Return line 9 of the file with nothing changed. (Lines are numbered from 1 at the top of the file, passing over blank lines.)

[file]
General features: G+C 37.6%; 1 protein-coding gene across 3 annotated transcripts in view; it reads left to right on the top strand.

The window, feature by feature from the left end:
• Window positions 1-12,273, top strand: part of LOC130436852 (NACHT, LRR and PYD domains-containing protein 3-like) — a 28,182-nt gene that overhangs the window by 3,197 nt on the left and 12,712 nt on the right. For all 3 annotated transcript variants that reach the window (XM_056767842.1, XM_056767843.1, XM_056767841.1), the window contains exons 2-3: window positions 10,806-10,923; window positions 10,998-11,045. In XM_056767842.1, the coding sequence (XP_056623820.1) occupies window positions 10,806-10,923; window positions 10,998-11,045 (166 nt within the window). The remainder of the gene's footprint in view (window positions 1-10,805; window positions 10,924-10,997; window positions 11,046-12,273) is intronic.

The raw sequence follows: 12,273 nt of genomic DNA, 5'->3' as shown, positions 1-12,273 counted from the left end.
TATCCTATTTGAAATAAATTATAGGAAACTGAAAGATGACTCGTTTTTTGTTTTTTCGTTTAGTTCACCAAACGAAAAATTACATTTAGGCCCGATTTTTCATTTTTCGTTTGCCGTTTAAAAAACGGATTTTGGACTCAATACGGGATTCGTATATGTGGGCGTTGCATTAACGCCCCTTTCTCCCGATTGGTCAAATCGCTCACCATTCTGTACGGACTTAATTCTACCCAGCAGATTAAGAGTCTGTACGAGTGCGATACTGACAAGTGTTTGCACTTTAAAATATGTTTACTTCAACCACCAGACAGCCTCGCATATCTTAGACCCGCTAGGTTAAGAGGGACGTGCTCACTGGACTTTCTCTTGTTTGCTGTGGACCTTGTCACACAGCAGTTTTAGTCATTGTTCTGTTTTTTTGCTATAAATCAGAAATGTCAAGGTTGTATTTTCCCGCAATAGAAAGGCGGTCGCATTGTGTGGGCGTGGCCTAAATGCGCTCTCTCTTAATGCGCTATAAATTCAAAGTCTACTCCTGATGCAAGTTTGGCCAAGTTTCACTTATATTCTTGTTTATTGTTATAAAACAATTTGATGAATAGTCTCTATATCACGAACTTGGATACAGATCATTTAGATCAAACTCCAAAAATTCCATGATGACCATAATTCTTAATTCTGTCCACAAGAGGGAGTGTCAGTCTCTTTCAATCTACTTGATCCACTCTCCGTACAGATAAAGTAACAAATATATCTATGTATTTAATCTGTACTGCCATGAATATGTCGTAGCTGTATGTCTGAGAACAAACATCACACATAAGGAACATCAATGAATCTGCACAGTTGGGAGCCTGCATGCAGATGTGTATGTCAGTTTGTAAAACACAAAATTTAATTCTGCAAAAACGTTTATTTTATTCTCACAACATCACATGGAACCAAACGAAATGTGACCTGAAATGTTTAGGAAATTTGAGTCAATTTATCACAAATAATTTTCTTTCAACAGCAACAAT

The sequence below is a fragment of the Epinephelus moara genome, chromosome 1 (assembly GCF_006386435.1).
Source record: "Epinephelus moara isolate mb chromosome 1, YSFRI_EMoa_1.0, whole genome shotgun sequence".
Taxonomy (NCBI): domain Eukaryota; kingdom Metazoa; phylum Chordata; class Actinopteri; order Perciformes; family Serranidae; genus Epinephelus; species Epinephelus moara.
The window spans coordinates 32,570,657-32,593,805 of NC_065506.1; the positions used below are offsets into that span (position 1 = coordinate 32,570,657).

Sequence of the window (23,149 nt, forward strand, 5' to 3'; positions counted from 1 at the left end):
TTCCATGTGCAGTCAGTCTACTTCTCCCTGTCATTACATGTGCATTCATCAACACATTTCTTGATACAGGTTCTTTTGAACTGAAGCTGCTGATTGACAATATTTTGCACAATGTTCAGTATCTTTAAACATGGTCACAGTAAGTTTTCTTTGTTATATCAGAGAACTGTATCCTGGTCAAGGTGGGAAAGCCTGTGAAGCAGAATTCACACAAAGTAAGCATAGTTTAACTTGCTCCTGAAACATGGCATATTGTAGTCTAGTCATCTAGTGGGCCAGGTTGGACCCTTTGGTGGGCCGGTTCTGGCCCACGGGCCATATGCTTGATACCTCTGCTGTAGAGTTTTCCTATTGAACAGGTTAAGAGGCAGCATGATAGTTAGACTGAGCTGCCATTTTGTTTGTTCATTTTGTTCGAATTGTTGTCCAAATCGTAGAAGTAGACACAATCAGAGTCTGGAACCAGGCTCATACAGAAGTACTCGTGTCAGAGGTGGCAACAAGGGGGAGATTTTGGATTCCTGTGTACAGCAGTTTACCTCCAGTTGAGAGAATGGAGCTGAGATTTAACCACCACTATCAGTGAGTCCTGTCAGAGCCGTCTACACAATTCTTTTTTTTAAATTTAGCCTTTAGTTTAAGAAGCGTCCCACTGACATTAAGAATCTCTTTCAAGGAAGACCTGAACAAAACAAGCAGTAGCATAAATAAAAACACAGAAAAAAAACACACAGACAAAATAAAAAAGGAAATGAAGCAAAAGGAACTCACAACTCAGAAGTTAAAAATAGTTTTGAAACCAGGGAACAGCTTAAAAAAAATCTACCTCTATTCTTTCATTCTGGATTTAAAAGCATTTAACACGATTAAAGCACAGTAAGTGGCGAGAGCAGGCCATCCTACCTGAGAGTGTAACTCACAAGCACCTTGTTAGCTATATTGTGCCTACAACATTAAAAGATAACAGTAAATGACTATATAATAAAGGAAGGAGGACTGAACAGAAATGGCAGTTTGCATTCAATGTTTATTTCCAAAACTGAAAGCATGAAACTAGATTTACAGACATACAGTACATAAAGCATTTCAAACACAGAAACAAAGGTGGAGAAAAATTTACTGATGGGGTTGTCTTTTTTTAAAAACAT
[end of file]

The window spans coordinates 32,570,657-32,593,805 of NC_065506.1; the positions used below are offsets into that span (position 1 = coordinate 32,570,657).